EV Grieve summed up the shenanigans at Tuesday night’s Community Board 3 meeting. If you haven’t heard, the board rejected liquor license applications from Frank Prisinzano (fast food Italian) and Keith Masco (seafood restaurant/bar/fish market) — both on Avenue A. During the long, steamy affair at P.S. 20, there was also a lot of talk about the dysfunction within CB3’s SLA Committee. As per usual, there was plenty of vitriol to go around.
We’ll spare you the details. Let’s just say the issues expressed were quite familiar to anyone who’s attended the committee’s monthly melodrama — absurdly long meetings, a lack of civility among committee members, seemingly inconsistent decisions, etc.
After listening to the debate, CB3 Chair Dominic Pisciotta reaffirmed his commitment to hold a policy meeting to revisit the criteria used by the committee in evaluating liquor license applications. Pisciotta said he has been “striving for balance” on the committee, appointing members who represent different points of view (3 out of 11 are bar owners).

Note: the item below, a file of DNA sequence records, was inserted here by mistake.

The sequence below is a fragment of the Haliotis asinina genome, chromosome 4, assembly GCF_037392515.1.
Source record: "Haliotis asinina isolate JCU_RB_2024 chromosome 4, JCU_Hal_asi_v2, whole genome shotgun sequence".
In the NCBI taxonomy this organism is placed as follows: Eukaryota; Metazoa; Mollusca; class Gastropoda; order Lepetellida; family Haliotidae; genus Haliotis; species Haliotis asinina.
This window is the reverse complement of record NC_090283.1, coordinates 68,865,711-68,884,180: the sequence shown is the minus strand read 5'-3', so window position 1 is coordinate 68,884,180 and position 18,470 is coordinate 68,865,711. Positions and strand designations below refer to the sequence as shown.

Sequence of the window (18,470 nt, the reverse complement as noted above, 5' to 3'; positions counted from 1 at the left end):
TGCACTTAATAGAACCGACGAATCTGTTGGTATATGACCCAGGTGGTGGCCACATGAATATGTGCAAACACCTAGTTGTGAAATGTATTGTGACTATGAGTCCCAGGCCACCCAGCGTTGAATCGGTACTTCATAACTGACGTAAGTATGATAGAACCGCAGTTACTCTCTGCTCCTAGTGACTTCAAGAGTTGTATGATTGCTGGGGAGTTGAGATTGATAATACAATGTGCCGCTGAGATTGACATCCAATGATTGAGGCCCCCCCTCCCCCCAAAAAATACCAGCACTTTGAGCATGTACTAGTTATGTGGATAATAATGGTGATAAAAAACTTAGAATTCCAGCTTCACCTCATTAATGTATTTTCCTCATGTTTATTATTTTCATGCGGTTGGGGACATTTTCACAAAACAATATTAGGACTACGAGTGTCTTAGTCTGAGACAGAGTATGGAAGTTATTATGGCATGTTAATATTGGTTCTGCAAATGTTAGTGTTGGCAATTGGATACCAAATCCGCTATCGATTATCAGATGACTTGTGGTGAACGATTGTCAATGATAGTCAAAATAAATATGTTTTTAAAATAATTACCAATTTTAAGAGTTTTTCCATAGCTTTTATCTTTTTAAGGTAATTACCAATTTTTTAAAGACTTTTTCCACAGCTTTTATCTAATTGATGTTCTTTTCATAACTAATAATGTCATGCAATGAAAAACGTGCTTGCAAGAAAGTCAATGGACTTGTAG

He said the time has clearly come to look at the makeup of the committee. He also said CB3 would reassess so-called “resolution areas,” zones in the neighborhood in which they’ve tried to limit new liquor licenses. Some members also want to see CB3 clarify when exceptions should be made in the resolution areas. Right now the community board’s resolution reads:
(Community Board 3) will approve applications within said areas only where the applicant can demonstrate public benefit or substantial support from the surrounding community.
What exactly is meant by the phrase “public benefit?” SLA Committee Chair Aex Militano believes it’s spelled out in New York’s Alcohol Beverage Control Law and in community board resolutions. Other members disagree. Presumably this is one of the issues Pisciotta will address when the board holds its policy meeting.